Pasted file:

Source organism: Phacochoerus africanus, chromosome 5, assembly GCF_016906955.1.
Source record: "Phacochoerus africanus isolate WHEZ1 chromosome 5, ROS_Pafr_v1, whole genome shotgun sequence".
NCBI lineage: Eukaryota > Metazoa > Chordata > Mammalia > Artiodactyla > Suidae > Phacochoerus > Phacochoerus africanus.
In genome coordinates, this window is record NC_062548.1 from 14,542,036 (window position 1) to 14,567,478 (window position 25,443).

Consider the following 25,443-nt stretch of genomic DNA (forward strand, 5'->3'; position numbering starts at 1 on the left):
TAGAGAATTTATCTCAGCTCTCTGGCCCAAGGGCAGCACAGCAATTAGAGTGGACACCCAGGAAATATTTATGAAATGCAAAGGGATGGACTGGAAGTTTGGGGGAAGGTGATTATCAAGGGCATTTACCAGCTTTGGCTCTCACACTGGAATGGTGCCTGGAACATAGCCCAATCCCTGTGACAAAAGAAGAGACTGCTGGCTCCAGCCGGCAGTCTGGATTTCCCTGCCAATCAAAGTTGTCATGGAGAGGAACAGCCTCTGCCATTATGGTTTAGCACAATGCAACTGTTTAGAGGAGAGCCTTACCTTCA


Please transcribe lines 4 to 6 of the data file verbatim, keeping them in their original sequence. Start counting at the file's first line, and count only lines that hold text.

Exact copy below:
In genome coordinates, this window is record NC_062548.1 from 14,542,036 (window position 1) to 14,567,478 (window position 25,443).

Consider the following 25,443-nt stretch of genomic DNA (forward strand, 5'->3'; position numbering starts at 1 on the left):
TAGAGAATTTATCTCAGCTCTCTGGCCCAAGGGCAGCACAGCAATTAGAGTGGACACCCAGGAAATATTTATGAAATGCAAAGGGATGGACTGGAAGTTTGGGGGAAGGTGATTATCAAGGGCATTTACCAGCTTTGGCTCTCACACTGGAATGGTGCCTGGAACATAGCCCAATCCCTGTGACAAAAGAAGAGACTGCTGGCTCCAGCCGGCAGTCTGGATTTCCCTGCCAATCAAAGTTGTCATGGAGAGGAACAGCCTCTGCCATTATGGTTTAGCACAATGCAACTGTTTAGAGGAGAGCCTTACCTTCA